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       Weekly Scripture
“He who receives you receives Me, and he who receives Me receives Him who sent Me. He who receives a prophet in the name of a prophet shall receive a prophet’s reward. And he who receives a righteous man in the name of a righteous man shall receive a righteous man’s reward. And whoever gives one of these little ones only a cup of cold water in the name of a disciple, assuredly, I say to you, he shall by no means lose his reward.
                     Matthew: 10:40-42
 
June 28, 2020
  Sermon
 
“Risky Business”
 
It’s been said that you can’t get anywhere in life without taking risks. I can get behind this notion. We cannot live life, let alone succeed in anything, if we are unwilling to take risks. So, we take risks all the time, especially to achieve a goal or do something we want. Each of you took a risk this morning. To be here for worship, you got in your car and drove here, right? I’m guessing you didn’t think much about the inherent risk associated with driving. When we choose to do something, when we make a decision, there is always a risk that something will go wrong. So, before we make a big decision, we weigh the risk, asking ourselves, does the reward outweigh the cost? Businesses understand this, hence why people who work in risk assessment make good money. Businesses want to know that a risky move or investment is going to reap a large enough return to outweigh the inherent cost. So that pay people to run the numbers and tell them if an investment or opportunity is too risky. This is the underlying premise of the show Shark Tank. Investors listen to people promote a product they invented, ask a bunch of questions, and then, if they feel they can make a profit with little risk of losing money, they invest. Okay, so now you’ve had a very basic lesson relating to economics, but what I want you to realize is we go through this process of risk assessment, albeit often on a smaller scale, all the time … like when we get in the car to go somewhere or decide to try a new restaurant and risk food poisoning. We weigh the outcomes of our decisions, count the cost, and decide whether to take risk. Last Sunday, we heard Jesus give a risk assessment regarding being a disciple and sharing the gospel. In today’s gospel, he helps his disciples see that the risk is worth taking anyway. Today we examine the rewards of Jesus’ charge to his disciples to go out and be harvesters, sharing with others the good news that the kingdom of God had come near through him. He had warned his disciples that the task they had been given would not be easy. He had told them they would be not only rejected, but that the authorities and religious elite would persecute and make an example of them. Even their own families would reject and ostracize them, because their message would be one that many would find offensive. So far, it’s hard to understand why the disciples would take on such a mission. It sounded like a death sentence, socially and literally speaking. But, apparently, Jesus saved the best for last. He wrapped up his charge to his disciples by speaking of the rewards that would come of their efforts. Speaking in terms of hospitality, Jesus tells them: “Whoever welcomes you welcomes me, and whoever welcomes me welcomes the one who sent me. Whoever welcomes a prophet in the name of a prophet will receive a prophet’s reward; and whoever welcomes a righteous person in the name of a righteous person will receive the rewards of the righteous; and whoever gives even a cup of cold water to one of these little ones in the name of a disciple – truly I tell you, none of these will lose their reward.” Hospitality was a staple in Jesus’ day. One was expected to welcome and care for a traveler or needy person. Considering Jesus had instructed his disciples to go out with no provisions, meaning they were completely dependent on God and those who would be sympathetic to them, he knew they would be dependent on those with whom they would interact to be hospitable. However, in Jesus’s statement there is more at play than simple hospitality. I’m sure Jesus understood that many would welcome the disciples out of a sense of obligation and a desire to not be disgraced by their community when the neighbors found out they refused one in need. Jesus goes on to use the phrase in the name of: “whoever welcomes a prophet in the name of the prophet” and “whoever welcomes a righteous person in the name of a righteous person.” The phrase “in the name of” indicated that Jesus was talking about those who would show hospitality because of who the disciples represented. In other words, Jesus was talking about those who would open their doors and welcome the disciples because of who they followed and the message they carried. They were the ones who were eager to hear and receive what the disciples had to say. There would be people who would receive them because of who they represented, and their reward and the mission of the disciples would be justified. Yes, the mission that Jesus was sending the disciples on would have its setbacks and the disciples may be met with hostility because of the message they carried… but, at the same time, there would be rewards and the risk would not be for naught. The message they carried with them would bless others by offering them salvation, a relationship with God, and the opportunity to experience the kingdom of heaven in this world. No, not everyone one would accept it, but some would and for them life would change. As I reflected on this passage, I started to think about the impact their decision to take the risk and share the gospel would have on the world. The disciples would be partakers in kingdom work, charged with carrying the message of Jesus to others and making new disciples. Those who received them would also receive Jesus and would then share become key players in the narrative, blessing others as they had been blessed with the presence of Jesus and the kingdom of heaven, welcoming them into the community of believers. Each person who welcomed a disciple and his message was one more person welcomed into the fold of Jesus. This pattern would continue throughout the ages until today. Have you ever taken the time to wrap your mind around the fact that you are sitting here today because, nearly 2000 years ago, someone watched, interacted with and learned from Jesus, and then decided to take the risk and share the good news with someone else? As the esteemed theologian Frederick Bruner once wrote, “the persons who received the living apostles with the hospitality of faith became, in fact, members of the apostolic church, who, in turn, passed on the deceased apostle’s message to still other hospitable persons, and so on, through a great chain of witnesses that extends down to us.” Now, as disciples ourselves, the charge falls to us. We have a responsibility to continue to share the gospel with others, sharing the story of Jesus though our words and our actions (remember, hospitality is part of the equation, too). We are now links in “the great chain of witnesses,” to use Bruner’s term; the chain is not to end with us. There are more links to be added so that the gospel is carried far into the future. So, what do we do? We share the gospel, whenever and wherever we can. We tell the story, welcome and love our neighbor, all in Jesus’ name so that those who receive us, receive Jesus, too. It is not always an easy task, even today, when Christianity is prevalent, and most people know who Jesus is. There will be some who will respectfully smile and offer polite responses, while others respond with hostility. That’s okay. Jesus cautioned about them. When met with resentment or hostility Jesus told his disciples to “shake off the dust from your feet and leave that house or town.” Simply put, just walk away. It is not our responsibility to make them accept what we have to offer or have faith in Jesus. Chances are, continuing to confront them will only make them defensive and more resistant. Hitting them upside the head with the Bible won’t work either, even though you might think it’s worth a try. There is peace to be found in knowing that all we are responsible for is sharing the news and loving like Jesus. And sharing Jesus is what we will do because there will be some who will welcome Jesus; some will hear the good news, and will welcome Jesus, our community of believers will grow, and God will be glorified. What holds true for Jesus’ first disciples holds true for us today. So, go; take the risk. There will be hostility and resentment along the way; but there also be welcoming. Jesus will be welcomed. And wherever Jesus is welcomed, so is the kingdom of heaven. The church goes, and God is glorified. “Whoever welcomes you welcomes me, and whoever welcomes me welcomes the one who sent me.” Amen.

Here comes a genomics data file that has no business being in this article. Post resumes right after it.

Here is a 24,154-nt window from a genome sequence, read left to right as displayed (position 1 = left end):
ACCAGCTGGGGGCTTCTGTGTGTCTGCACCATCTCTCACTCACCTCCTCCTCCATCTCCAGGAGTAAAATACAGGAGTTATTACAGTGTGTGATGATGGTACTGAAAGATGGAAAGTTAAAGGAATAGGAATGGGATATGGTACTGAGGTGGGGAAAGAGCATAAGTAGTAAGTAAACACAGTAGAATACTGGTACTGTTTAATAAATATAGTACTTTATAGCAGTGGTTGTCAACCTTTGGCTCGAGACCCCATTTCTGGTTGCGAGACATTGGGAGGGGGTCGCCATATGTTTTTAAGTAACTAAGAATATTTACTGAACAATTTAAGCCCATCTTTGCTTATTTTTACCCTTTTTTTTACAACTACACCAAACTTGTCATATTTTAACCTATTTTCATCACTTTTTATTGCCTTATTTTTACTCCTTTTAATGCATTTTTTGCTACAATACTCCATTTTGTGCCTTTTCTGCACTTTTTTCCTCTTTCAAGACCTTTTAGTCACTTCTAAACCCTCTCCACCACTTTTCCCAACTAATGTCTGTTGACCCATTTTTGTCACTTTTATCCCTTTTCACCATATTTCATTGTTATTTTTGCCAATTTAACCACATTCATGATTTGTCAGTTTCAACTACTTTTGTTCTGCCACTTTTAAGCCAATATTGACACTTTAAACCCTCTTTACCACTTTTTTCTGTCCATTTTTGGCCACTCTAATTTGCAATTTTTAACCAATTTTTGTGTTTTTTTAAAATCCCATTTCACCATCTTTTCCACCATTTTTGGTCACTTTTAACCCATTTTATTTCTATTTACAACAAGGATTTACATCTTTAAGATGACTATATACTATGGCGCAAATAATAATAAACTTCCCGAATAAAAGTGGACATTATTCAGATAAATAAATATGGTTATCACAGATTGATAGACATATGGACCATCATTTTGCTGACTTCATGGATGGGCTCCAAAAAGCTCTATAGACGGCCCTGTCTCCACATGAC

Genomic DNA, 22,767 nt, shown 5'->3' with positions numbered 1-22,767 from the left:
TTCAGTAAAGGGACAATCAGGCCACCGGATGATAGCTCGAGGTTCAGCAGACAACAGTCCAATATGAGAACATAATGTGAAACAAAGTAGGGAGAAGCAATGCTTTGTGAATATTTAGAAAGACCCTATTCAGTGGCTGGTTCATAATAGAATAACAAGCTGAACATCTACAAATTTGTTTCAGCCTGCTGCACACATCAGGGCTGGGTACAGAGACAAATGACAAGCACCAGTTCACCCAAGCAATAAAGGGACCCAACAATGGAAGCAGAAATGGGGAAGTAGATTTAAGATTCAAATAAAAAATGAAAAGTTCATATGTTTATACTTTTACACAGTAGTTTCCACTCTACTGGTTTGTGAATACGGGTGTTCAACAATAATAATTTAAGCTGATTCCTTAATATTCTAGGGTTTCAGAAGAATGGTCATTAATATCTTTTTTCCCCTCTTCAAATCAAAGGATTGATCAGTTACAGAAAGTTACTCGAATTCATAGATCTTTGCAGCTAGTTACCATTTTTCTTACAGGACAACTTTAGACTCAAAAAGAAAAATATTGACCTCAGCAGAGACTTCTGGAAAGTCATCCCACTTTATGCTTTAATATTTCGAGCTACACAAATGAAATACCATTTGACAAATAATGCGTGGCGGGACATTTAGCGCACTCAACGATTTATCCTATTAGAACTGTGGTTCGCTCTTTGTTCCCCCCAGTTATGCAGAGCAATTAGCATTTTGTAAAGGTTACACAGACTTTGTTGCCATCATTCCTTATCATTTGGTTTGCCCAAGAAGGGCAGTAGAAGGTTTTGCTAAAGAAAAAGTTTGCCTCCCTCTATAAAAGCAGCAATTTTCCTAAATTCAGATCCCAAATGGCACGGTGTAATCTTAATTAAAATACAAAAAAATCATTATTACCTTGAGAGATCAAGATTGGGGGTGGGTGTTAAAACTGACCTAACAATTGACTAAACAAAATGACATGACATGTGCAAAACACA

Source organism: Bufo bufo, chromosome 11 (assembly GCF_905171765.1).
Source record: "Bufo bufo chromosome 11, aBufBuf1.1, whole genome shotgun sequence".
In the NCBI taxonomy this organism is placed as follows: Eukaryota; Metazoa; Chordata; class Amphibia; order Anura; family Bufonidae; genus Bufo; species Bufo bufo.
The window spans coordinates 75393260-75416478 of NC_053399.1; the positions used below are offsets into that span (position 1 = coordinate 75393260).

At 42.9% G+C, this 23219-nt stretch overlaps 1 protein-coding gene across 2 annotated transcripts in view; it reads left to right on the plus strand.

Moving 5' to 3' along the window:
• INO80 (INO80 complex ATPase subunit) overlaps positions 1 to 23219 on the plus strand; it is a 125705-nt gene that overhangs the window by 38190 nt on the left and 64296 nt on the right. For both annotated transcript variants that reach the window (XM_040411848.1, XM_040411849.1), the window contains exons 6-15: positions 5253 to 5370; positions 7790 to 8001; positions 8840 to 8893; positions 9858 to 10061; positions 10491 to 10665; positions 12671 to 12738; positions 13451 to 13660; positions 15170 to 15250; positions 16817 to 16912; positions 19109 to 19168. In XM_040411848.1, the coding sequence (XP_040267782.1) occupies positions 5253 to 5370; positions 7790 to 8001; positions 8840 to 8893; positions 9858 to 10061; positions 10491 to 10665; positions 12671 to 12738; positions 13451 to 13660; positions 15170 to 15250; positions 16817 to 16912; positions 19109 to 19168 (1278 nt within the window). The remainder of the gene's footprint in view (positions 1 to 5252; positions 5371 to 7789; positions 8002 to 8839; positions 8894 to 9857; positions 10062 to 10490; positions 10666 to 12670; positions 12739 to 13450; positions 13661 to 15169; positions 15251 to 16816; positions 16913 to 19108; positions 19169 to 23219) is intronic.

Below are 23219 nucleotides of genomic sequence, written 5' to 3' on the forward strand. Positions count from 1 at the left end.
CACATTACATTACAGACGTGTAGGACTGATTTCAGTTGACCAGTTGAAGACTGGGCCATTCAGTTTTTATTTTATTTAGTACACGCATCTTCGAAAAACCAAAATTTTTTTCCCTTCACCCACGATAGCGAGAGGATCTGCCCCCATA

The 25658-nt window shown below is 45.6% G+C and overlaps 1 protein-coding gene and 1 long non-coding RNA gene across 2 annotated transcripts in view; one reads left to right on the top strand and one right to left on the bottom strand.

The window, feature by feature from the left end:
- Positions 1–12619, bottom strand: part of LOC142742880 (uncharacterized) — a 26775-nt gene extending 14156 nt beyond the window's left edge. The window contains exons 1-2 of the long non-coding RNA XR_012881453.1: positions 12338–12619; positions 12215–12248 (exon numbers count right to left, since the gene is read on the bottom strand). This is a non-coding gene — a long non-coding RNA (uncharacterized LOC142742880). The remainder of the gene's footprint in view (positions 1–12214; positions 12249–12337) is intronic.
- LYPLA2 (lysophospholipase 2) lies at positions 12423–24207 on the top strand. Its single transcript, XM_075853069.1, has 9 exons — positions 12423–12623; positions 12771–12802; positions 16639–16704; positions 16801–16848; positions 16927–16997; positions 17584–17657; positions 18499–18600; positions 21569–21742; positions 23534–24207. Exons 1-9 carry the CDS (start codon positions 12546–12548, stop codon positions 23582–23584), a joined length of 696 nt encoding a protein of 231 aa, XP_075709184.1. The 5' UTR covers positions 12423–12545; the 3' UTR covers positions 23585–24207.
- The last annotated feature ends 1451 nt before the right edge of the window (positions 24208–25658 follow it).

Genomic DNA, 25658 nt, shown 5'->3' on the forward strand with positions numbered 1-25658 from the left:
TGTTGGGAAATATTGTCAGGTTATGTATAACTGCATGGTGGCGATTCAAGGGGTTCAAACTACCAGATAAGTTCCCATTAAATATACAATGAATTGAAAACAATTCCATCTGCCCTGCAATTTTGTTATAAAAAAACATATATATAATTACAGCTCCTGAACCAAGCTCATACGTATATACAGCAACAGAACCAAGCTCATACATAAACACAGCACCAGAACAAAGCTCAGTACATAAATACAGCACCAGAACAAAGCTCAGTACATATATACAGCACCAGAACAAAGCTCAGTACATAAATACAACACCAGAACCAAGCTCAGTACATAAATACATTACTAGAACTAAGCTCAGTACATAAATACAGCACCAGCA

Prayers of the People
Almighty God, in Jesus Christ you taught us to pray, and to offer our petitions to you in his name. Guide us by your Holy Spirit, that our prayers for others may serve your will and show your steadfast love, through the same Jesus Christ our Lord. There are many among us who are sick. We pray for those who are battling the coronavirus as well as other life-threatening illnesses. Their bodies are under attack, so we ask that you strengthen their bodies to fight whatever it is that threatens them. For those who must undergo harsh treatments, we ask that you protect them from the harsh side effects of the therapies they must withstand. We pray for our medical professionals and their support staffs. As hospitals across continue to deal this pandemic while also taking care of their other patients, we ask that you continue to guide, strengthen, and protect those who provide medical care to all in need. Bless them with good health and time to rest. We once again pray for our civil servants: our firefighters, police officers, and the men and women in our armed forces. We ask that you shield them from danger, especially when they are forced to confront dangerous situations to serve and protect. We pray for our leaders as well. Inspire and guide them so that the decision they make may be just and serve all people. Lastly, we pray for your Church. Through your Holy Spirit that unites us as one body, continue to lead us and inspire us. Embolden us to preach the gospel and love our neighbor, even when it comes at a risk. God, we praise and magnify your name. You are our strength, peace, comfort, and inspiration. You, in your faithfulness, continue to bless us and for that we are profoundly grateful. In Christ’s name we pray; amen.